Interestingly enough, I picked up Like Water for Chocolate by Laura Esquivel at the library book sale and did not realize that it was on the 1001 list. Good thing though, because I just finished it and really enjoyed it. It's quite a book though so I'll try and do it justice.
The story takes place in Mexico during the turn of the 20th Century. Mexico at the time is going through a revolutionary period but this book is not a historical fiction. It's about love, family, and being true to yourself. The De la Garza family is ruled with an iron thumb by Mama Elena. She gives birth to her youngest of three daughters, Tita, who is the heroine of the story. Mama Elena decrees that since Tita is the youngest daughter, she is destined to take care of Mama Elena (and only that) until her mother dies. This becomes a problem for Tita when the love of her life, Pedro, wants to marry her. Instead, Mama Elena forbids Tita to marry and gives her other daughter Rosura to Pedro. Well, you can see where this is going. Eventually Tita has to realize how she has to take control of her life. Her destiney is in her hands, not Mama Elena's.
But what's interesting about this book is how it's written. The book has 12 chapters and each chapter is a month which starts at January and ends at December. At the beginning of each chapter is a recipe, for Tita is an amazing cook, and her preparing each meal playes an important part of the story. Most of these recipes aren't really ones I wouldn't be able to fix myself (oxtail, pheasants, etc.) but make the story very sensual.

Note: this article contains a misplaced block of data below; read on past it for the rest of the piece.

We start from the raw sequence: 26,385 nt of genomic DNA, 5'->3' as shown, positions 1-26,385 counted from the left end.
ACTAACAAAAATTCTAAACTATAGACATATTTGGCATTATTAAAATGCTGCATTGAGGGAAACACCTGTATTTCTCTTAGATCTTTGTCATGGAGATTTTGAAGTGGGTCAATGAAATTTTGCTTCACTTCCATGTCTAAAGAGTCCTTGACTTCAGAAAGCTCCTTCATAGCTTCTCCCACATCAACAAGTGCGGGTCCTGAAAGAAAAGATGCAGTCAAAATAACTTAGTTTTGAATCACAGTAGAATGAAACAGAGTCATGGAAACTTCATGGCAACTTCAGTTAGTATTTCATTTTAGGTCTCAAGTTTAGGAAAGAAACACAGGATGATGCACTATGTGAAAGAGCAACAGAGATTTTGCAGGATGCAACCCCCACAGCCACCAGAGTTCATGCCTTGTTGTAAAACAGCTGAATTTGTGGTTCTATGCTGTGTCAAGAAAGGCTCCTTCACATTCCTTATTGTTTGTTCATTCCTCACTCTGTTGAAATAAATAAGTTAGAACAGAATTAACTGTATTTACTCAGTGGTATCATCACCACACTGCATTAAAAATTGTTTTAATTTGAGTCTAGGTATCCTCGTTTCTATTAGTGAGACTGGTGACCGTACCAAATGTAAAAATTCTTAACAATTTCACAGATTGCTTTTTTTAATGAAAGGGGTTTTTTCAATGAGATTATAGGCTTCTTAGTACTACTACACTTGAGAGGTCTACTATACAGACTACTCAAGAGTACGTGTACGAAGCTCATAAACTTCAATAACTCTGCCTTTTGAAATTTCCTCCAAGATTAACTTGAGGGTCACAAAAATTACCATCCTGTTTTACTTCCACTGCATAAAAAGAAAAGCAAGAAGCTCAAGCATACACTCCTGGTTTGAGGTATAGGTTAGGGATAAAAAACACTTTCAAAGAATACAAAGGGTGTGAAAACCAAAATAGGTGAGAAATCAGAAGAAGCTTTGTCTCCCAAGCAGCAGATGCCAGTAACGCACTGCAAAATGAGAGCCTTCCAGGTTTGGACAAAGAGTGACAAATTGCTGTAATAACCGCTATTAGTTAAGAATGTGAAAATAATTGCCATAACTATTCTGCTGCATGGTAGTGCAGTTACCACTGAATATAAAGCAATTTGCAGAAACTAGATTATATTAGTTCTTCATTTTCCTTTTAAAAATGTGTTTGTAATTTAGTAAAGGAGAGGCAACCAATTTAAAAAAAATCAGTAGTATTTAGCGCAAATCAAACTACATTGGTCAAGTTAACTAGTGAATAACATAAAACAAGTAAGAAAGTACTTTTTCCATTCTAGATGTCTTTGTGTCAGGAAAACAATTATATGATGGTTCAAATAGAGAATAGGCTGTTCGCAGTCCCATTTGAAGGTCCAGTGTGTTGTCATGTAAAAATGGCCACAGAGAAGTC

Like Water for Chocolate is a perfect example of magical realism and is more accessable, at least to me, than One Hundred Years of Solitude. While I really enjoyed this book, I think I like my magical overtones to be a little less subduded in books. The un-reality of it all is sometimes a bit too much in this book. But that's my opinion.
I do really want to see the movie now since I read that Laura Esquivel also wrote the screenplay. And I want to see how the magical realism transfers to the big screen.
Have you read the book and/or seen the movie? What do you think?
Also reviewed by:
A Bookish Way of Life
Trish's Reading Nook
The Things We Read
The Biblio Brat